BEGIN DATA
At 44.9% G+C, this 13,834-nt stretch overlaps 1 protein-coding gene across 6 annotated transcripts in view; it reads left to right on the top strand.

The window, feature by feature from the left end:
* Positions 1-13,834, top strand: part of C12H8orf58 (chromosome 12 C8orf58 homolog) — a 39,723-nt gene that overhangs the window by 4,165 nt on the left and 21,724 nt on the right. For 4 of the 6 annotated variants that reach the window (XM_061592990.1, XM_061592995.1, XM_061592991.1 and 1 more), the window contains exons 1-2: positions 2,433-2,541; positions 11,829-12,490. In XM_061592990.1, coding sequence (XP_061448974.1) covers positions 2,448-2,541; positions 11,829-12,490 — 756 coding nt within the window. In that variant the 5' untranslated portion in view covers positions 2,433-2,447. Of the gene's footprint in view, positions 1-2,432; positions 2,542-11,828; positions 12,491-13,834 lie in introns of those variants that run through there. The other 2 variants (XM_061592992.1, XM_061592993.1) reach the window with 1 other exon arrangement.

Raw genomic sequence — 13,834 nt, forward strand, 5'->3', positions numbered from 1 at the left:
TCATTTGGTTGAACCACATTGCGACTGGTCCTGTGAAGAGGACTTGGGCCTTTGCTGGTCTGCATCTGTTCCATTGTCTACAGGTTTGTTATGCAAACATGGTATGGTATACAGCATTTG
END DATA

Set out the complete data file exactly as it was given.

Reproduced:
At 44.9% G+C, this 13,834-nt stretch overlaps 1 protein-coding gene across 6 annotated transcripts in view; it reads left to right on the top strand.

The window, feature by feature from the left end:
* Positions 1-13,834, top strand: part of C12H8orf58 (chromosome 12 C8orf58 homolog) — a 39,723-nt gene that overhangs the window by 4,165 nt on the left and 21,724 nt on the right. For 4 of the 6 annotated variants that reach the window (XM_061592990.1, XM_061592995.1, XM_061592991.1 and 1 more), the window contains exons 1-2: positions 2,433-2,541; positions 11,829-12,490. In XM_061592990.1, coding sequence (XP_061448974.1) covers positions 2,448-2,541; positions 11,829-12,490 — 756 coding nt within the window. In that variant the 5' untranslated portion in view covers positions 2,433-2,447. Of the gene's footprint in view, positions 1-2,432; positions 2,542-11,828; positions 12,491-13,834 lie in introns of those variants that run through there. The other 2 variants (XM_061592992.1, XM_061592993.1) reach the window with 1 other exon arrangement.

Raw genomic sequence — 13,834 nt, forward strand, 5'->3', positions numbered from 1 at the left:
TCATTTGGTTGAACCACATTGCGACTGGTCCTGTGAAGAGGACTTGGGCCTTTGCTGGTCTGCATCTGTTCCATTGTCTACAGGTTTGTTATGCAAACATGGTATGGTATACAGCATTTG